Mobile theatres aim to stem the migrant crisis through film

Hundreds of people gather around a dusty square in Daloa, Côte d’Ivoire, pierced by films projected onto the side of a giant truck. It is part of the Cinéma du Désert project, which aims to make West Africans aware of the dangers of making the perilous journey to Europe.

Children giggle and clap as one of the cartoon characters on the screen, a coxer (human trafficker) proclaims: “Quit your work and go!” People will hire you to work at the Eiffel Tower … You will become a millionaire very, very quickly. “

Over the course of the evening, the films give way to documentaries presenting graphic testimonies of beatings, sexual assaults and deaths in the desert and at sea. The crowd is silent.

According to the United Nations International Organization for Migration (IOM), there are approximately 8.4 million migrants in West Africa. While most of these people are moving within the region, a significant number are also trying to reach Europe – risking their lives on a perilous journey.

Côte d’Ivoire is the country from which the second largest population of West African migrants comes, with 526 Ivorians arriving on the Italian coast between January and May 2018. Countless others perished before being able to get there.

the Cinema du Dedserves try to change that. Imagined by the Italian Davide Bortot, 34, mobile cinema has traveled around West Africa by truck for more than a decade. In 2009, while crossing Mali to deliver supplies to NGOs, Bortot was amazed by the welcoming attitude of the local population.

“In each village, people wanted to invite us to their homes,” says Bortot. “To give something back, we thought of showing a film. We stopped near Timbuktu and showed Alice in Wonderland. People went crazy and we had to keep playing movies all night. “

Since Desert Cinema traveled more than 150,000 km, showing films from Siberia to Mauritania. In 2017, the Italian government asked the Cinema du Dedserves to spread an awareness campaign on the dangers of migration through a project called CinémArena. He first organized 110 screenings in Burkina Faso and hopes to have screened films for at least 20,000 people by the end of his last campaign in Côte d’Ivoire.

At night, films give way to documentaries on the dangers of migration. Burkina Faso, 2018. © Facebook page Desert Cinema

Parked in Daloa, a six-hour bumpy drive northwest of Abidjan, Bortot and his team begin to hoist a screen on the side of the truck and install speakers. Shortly after, a crowd gathers. The city of around 300,000 inhabitants is an important hub for those traveling to Europe.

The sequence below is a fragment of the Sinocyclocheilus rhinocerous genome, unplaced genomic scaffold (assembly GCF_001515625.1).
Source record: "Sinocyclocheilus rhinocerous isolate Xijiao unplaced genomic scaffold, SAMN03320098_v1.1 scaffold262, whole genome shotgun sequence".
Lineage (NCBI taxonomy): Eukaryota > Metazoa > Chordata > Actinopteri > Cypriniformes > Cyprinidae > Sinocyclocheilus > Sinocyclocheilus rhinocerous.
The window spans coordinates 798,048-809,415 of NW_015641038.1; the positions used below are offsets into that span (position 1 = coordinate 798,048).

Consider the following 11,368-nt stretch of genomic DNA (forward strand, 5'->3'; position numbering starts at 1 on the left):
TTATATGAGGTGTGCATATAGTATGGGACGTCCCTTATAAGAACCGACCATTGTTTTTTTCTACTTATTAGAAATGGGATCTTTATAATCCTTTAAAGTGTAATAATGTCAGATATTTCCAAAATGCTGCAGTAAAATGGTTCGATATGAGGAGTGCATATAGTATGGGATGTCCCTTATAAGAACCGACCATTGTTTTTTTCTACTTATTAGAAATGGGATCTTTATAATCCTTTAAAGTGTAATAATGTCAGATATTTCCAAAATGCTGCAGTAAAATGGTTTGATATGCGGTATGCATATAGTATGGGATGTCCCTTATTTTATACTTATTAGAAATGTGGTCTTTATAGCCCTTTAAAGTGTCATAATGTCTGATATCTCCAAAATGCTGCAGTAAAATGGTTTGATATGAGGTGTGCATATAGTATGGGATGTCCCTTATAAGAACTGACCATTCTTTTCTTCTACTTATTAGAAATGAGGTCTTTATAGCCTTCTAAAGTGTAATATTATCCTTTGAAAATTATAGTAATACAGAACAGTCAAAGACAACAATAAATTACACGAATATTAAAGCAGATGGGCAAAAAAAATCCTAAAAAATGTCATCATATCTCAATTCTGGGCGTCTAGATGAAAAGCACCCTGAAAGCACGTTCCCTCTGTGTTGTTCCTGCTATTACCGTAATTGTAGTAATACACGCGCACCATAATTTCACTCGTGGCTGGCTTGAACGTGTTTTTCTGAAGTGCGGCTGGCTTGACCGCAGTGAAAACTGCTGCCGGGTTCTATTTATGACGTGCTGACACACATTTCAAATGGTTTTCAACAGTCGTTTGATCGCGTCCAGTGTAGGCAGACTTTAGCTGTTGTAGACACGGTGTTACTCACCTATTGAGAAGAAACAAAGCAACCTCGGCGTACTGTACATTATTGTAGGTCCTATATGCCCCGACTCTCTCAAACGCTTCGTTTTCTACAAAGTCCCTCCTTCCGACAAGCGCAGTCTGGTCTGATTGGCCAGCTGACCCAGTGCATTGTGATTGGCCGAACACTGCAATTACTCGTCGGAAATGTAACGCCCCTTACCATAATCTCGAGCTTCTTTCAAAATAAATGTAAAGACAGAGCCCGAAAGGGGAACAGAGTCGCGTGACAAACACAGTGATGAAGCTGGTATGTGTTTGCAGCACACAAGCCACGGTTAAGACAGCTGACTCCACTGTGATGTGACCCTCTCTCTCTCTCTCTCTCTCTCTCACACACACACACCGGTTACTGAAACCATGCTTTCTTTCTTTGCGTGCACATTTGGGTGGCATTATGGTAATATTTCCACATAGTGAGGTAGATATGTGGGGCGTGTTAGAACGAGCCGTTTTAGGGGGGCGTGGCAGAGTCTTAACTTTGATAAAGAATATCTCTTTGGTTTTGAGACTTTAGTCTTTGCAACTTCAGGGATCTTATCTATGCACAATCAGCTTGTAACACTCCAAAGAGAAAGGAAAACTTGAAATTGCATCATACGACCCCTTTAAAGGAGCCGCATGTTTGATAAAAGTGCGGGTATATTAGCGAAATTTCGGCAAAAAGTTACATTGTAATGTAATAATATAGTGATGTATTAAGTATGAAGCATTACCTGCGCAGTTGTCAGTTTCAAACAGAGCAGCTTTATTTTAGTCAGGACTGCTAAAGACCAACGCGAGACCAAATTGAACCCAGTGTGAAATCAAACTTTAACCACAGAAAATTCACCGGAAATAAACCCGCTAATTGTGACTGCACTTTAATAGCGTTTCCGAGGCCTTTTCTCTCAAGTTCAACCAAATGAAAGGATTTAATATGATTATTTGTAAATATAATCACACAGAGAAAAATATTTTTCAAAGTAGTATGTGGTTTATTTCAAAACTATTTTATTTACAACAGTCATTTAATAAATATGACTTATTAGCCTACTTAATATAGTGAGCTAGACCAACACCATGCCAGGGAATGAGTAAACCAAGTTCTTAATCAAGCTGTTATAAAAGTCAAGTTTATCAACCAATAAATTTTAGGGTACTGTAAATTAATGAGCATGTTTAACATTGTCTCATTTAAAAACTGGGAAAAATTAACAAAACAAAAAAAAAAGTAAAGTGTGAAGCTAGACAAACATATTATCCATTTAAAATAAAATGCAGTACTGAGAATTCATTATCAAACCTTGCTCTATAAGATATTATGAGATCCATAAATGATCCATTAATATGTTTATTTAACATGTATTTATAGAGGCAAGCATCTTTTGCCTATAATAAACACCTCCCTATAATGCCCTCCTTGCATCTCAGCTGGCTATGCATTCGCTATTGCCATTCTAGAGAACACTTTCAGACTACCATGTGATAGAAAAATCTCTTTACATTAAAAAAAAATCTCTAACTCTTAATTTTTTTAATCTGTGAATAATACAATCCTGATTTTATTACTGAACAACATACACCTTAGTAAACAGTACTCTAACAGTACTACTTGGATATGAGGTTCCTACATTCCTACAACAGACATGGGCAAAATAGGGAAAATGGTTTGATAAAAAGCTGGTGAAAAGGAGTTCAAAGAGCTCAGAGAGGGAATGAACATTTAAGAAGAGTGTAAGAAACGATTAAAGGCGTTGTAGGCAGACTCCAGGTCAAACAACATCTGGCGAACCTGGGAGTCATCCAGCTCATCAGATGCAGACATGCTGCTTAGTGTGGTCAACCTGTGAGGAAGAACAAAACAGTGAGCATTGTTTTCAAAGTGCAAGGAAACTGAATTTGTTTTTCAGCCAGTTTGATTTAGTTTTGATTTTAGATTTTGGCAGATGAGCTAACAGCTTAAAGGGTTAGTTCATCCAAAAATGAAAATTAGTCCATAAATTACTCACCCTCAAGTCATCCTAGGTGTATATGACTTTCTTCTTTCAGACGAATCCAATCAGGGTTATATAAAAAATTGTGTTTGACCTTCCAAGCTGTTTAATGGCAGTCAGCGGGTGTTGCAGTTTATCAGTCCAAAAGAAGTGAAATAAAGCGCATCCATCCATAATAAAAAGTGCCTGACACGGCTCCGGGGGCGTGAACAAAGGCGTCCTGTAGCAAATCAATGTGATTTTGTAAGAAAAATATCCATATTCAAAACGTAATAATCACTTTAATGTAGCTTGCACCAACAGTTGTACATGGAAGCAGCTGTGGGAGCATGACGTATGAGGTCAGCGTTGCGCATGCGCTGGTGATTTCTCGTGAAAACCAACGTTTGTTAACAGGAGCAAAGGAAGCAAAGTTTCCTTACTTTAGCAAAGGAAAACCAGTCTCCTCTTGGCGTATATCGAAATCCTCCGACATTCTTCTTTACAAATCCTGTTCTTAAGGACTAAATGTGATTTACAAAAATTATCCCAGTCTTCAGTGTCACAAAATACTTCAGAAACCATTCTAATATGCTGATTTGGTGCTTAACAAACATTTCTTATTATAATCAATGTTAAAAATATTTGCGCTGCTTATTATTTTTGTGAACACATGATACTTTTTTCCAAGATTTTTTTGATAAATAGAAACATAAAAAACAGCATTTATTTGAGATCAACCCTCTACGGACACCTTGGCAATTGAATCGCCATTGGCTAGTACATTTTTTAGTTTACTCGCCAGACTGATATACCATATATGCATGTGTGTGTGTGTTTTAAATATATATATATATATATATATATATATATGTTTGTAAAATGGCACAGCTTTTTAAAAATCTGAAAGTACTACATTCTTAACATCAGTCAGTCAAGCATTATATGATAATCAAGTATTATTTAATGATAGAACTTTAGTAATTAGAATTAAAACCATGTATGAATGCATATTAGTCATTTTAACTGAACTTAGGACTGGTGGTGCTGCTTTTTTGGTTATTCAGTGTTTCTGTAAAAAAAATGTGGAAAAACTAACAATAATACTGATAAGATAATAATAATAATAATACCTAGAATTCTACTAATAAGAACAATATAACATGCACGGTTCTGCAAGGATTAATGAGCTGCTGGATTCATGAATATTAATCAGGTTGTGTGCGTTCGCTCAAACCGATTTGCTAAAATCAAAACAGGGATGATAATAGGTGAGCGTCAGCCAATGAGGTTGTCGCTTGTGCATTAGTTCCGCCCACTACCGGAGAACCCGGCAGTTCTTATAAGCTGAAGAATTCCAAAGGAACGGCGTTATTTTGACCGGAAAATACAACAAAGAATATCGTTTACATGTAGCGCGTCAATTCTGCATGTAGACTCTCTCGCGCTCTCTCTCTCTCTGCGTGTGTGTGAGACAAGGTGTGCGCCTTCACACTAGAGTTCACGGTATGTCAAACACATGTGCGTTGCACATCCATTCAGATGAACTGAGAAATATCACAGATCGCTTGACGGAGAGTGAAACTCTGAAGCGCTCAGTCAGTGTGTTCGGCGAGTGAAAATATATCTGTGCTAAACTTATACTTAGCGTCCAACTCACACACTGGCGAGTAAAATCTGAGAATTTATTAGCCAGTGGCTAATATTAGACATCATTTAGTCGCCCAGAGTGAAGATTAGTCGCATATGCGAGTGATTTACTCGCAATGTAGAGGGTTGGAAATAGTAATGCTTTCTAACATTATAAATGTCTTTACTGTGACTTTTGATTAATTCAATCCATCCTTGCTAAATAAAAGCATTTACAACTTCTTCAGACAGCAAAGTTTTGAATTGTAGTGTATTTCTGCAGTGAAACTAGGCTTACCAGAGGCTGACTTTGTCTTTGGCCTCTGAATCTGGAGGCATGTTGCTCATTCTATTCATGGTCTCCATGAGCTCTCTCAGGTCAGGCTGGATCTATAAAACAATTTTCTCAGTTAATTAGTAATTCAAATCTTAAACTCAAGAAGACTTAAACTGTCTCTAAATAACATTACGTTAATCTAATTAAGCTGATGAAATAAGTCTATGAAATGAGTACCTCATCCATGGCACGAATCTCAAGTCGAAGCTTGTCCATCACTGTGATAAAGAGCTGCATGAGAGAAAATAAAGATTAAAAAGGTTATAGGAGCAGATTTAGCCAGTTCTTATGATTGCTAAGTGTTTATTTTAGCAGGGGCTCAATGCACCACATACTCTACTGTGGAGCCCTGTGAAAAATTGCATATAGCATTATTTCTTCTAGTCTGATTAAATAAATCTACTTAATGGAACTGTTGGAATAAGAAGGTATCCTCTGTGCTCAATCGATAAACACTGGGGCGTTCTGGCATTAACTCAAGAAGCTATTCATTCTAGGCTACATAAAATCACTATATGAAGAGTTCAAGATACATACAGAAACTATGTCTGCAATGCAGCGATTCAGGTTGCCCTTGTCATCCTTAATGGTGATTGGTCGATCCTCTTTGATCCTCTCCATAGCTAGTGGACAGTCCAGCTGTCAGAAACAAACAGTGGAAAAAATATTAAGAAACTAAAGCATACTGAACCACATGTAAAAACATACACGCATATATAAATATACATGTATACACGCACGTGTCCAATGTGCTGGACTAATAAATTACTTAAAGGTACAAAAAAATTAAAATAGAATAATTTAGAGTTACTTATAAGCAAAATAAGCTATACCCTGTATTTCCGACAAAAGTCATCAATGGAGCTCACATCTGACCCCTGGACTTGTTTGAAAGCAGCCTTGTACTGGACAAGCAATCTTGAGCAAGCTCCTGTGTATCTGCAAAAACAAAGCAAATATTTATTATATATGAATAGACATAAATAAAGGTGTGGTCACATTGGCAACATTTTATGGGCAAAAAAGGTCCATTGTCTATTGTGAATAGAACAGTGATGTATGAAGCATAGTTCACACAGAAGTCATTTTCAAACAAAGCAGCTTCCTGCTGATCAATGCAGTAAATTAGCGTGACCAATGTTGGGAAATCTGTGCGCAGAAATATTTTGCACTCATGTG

The evening begins with live dance performances. Shortly after, an Ivorian IOM official, Souleymane Barthé, explains the purpose of the evening – to raise awareness of the dangers of illegal immigration.

“We mainly work with the cinema to raise awareness of the tragedy that migrants are going through,” he told FRANCE 24. “In Africa, the cinema is an important means of communication because even the illiterate can be directly informed of the dangers. . “

During the intermission, Barthé asks the crowd what they think of the films. A man takes the microphone, stands up, and exclaims, “There is no work here. How can we stay if there are no jobs? “

His feeling rings true for many in the audience. The vast majority of Ivorian migrants are young men under the age of 35. About 90% of those who leave the country say so to find better paid work.

The spectators seem to be pierced by a projection on February 22 in Daloa.
The spectators seem to be pierced by a projection on February 22 in Daloa. © Andrea Castagna

Barthé believes that projects like theDesert Cinema have a positive impact, if not quantifiable.

“We have not tested the effectiveness of this project, but I think so. People tell me that they weren’t aware of the dangers before watching the documentary, ”he said. “In Daloa, she is often seen by mothers, who previously called for their children to leave.”

In 2018, the Italian Interior Ministry, then led by right-wing populist Matteo Salvini, signed a new wave of funding for CinémArena through the IOM. Desert Cinema was one of many mobile cinemas to screen films in five West African countries. The motivations of an anti-immigrant populist like Salvini may be clear, but Bortot says it doesn’t matter.

“Even if a person gets more information so they can think about what they’re doing, it’s a good thing. The main thing is not to lose your life, to become a slave in Libya or to cause financial hardship to your family – the journey is always more expensive than you think. “